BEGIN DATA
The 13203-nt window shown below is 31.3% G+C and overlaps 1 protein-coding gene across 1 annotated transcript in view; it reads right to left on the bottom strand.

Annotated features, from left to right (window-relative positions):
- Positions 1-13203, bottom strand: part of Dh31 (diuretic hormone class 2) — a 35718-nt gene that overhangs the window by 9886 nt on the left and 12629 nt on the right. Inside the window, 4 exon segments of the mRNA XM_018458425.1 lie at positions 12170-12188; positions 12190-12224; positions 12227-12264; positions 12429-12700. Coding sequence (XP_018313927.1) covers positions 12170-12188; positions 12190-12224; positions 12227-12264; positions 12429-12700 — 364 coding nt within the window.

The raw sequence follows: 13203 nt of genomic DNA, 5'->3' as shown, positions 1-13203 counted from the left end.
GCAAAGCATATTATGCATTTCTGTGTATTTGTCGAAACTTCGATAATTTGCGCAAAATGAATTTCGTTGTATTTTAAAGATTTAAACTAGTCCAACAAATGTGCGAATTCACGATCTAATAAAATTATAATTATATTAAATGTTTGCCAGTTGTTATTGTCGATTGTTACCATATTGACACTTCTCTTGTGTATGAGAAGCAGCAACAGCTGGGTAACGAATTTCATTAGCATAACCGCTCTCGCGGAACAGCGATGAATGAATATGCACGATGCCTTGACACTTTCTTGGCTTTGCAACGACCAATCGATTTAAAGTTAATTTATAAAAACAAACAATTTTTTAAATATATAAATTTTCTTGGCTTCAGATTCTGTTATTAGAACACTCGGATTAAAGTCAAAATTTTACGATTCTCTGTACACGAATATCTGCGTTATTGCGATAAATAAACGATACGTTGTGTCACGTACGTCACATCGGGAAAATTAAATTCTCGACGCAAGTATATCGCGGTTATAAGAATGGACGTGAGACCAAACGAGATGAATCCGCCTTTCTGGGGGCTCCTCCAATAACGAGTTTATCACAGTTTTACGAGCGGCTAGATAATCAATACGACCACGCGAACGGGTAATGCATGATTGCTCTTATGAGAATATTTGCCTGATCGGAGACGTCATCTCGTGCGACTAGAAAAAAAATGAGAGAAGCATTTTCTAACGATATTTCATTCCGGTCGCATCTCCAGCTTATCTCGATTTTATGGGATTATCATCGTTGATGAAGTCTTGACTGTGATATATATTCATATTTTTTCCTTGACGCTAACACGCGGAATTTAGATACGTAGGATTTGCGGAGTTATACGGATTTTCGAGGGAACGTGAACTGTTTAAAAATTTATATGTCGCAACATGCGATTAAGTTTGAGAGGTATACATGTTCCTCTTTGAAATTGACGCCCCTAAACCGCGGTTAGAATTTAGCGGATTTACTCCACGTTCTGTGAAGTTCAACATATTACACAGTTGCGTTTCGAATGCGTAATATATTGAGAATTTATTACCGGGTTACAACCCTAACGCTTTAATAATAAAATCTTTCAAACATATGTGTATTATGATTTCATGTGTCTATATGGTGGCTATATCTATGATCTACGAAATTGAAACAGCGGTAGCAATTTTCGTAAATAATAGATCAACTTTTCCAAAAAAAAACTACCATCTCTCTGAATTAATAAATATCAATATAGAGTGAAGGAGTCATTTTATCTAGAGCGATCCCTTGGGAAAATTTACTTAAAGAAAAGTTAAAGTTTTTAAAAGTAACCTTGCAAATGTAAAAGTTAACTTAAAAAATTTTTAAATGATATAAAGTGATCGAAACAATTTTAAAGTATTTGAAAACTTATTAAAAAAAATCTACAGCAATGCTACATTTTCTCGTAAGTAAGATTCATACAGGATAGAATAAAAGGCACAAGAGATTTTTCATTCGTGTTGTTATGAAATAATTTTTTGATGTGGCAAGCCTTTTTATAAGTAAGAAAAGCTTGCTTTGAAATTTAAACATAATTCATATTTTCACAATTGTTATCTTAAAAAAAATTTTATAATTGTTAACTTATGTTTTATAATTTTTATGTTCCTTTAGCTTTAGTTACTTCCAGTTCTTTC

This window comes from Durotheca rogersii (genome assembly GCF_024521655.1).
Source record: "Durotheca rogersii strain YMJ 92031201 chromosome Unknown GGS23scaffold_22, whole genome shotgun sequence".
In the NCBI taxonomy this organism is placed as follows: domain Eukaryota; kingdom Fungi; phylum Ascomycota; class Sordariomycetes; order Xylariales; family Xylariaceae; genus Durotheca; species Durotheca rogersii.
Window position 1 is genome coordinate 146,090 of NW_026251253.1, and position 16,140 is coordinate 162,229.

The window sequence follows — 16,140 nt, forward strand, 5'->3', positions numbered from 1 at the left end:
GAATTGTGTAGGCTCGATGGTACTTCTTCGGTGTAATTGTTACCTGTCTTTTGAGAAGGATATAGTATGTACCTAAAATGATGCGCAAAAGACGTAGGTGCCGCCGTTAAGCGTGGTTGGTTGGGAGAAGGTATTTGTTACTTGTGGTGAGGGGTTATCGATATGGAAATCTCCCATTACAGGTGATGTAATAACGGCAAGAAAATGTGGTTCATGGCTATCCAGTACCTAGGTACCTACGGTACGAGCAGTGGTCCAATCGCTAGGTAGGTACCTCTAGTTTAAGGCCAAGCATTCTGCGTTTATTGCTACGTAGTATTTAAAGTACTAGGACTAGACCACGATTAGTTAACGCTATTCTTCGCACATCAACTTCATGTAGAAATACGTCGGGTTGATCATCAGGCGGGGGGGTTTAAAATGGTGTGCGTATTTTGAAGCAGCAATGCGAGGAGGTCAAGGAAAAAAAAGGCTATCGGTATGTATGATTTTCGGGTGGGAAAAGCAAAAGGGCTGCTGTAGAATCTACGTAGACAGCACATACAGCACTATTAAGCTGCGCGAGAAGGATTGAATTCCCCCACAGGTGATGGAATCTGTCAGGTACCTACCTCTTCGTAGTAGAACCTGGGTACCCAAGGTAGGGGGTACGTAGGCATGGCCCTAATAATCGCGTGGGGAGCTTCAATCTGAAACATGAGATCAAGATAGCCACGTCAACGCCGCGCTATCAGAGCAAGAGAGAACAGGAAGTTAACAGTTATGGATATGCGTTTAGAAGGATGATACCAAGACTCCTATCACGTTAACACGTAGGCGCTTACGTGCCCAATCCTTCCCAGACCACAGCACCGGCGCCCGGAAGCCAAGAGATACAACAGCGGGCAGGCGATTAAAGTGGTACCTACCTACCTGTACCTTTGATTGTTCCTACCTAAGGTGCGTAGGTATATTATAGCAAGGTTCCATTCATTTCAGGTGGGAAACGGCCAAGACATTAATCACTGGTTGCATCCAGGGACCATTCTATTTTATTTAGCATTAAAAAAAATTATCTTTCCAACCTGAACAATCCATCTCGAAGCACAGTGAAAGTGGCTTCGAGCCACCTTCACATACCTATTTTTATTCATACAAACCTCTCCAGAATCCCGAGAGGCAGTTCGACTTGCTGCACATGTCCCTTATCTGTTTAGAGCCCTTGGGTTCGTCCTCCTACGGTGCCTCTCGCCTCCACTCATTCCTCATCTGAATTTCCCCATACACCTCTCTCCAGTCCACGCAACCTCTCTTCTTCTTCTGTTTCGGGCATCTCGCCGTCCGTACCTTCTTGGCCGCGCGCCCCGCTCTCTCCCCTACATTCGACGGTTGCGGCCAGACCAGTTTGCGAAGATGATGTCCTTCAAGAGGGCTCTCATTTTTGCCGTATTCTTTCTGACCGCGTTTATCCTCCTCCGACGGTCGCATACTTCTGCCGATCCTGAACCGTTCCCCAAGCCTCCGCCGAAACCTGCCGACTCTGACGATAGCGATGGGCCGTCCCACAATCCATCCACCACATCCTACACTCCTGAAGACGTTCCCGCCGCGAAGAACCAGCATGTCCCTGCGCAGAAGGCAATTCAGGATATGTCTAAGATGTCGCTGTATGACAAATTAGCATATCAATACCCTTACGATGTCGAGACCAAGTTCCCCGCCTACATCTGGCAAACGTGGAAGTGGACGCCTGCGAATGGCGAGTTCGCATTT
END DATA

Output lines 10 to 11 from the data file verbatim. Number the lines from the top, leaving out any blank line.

The window sequence follows — 16,140 nt, forward strand, 5'->3', positions numbered from 1 at the left end:
GAATTGTGTAGGCTCGATGGTACTTCTTCGGTGTAATTGTTACCTGTCTTTTGAGAAGGATATAGTATGTACCTAAAATGATGCGCAAAAGACGTAGGTGCCGCCGTTAAGCGTGGTTGGTTGGGAGAAGGTATTTGTTACTTGTGGTGAGGGGTTATCGATATGGAAATCTCCCATTACAGGTGATGTAATAACGGCAAGAAAATGTGGTTCATGGCTATCCAGTACCTAGGTACCTACGGTACGAGCAGTGGTCCAATCGCTAGGTAGGTACCTCTAGTTTAAGGCCAAGCATTCTGCGTTTATTGCTACGTAGTATTTAAAGTACTAGGACTAGACCACGATTAGTTAACGCTATTCTTCGCACATCAACTTCATGTAGAAATACGTCGGGTTGATCATCAGGCGGGGGGGTTTAAAATGGTGTGCGTATTTTGAAGCAGCAATGCGAGGAGGTCAAGGAAAAAAAAGGCTATCGGTATGTATGATTTTCGGGTGGGAAAAGCAAAAGGGCTGCTGTAGAATCTACGTAGACAGCACATACAGCACTATTAAGCTGCGCGAGAAGGATTGAATTCCCCCACAGGTGATGGAATCTGTCAGGTACCTACCTCTTCGTAGTAGAACCTGGGTACCCAAGGTAGGGGGTACGTAGGCATGGCCCTAATAATCGCGTGGGGAGCTTCAATCTGAAACATGAGATCAAGATAGCCACGTCAACGCCGCGCTATCAGAGCAAGAGAGAACAGGAAGTTAACAGTTATGGATATGCGTTTAGAAGGATGATACCAAGACTCCTATCACGTTAACACGTAGGCGCTTACGTGCCCAATCCTTCCCAGACCACAGCACCGGCGCCCGGAAGCCAAGAGATACAACAGCGGGCAGGCGATTAAAGTGGTACCTACCTACCTGTACCTTTGATTGTTCCTACCTAAGGTGCGTAGGTATATTATAGCAAGGTTCCATTCATTTCAGGTGGGAAACGGCCAAGACATTAATCACTGGTTGCATCCAGGGACCATTCTATTTTATTTAGCATTAAAAAAAATTATCTTTCCAACCTGAACAATCCATCTCGAAGCACAGTGAAAGTGGCTTCGAGCCACCTTCACATACCTATTTTTATTCATACAAACCTCTCCAGAATCCCGAGAGGCAGTTCGACTTGCTGCACATGTCCCTTATCTGTTTAGAGCCCTTGGGTTCGTCCTCCTACGGTGCCTCTCGCCTCCACTCATTCCTCATCTGAATTTCCCCATACACCTCTCTCCAGTCCACGCAACCTCTCTTCTTCTTCTGTTTCGGGCATCTCGCCGTCCGTACCTTCTTGGCCGCGCGCCCCGCTCTCTCCCCTACATTCGACGGTTGCGGCCAGACCAGTTTGCGAAGATGATGTCCTTCAAGAGGGCTCTCATTTTTGCCGTATTCTTTCTGACCGCGTTTATCCTCCTCCGACGGTCGCATACTTCTGCCGATCCTGAACCGTTCCCCAAGCCTCCGCCGAAACCTGCCGACTCTGACGATAGCGATGGGCCGTCCCACAATCCATCCACCACATCCTACACTCCTGAAGACGTTCCCGCCGCGAAGAACCAGCATGTCCCTGCGCAGAAGGCAATTCAGGATATGTCTAAGATGTCGCTGTATGACAAATTAGCATATCAATACCCTTACGATGTCGAGACCAAGTTCCCCGCCTACATCTGGCAAACGTGGAAGTGGACGCCTGCGAATGGCGAGTTCGCATTT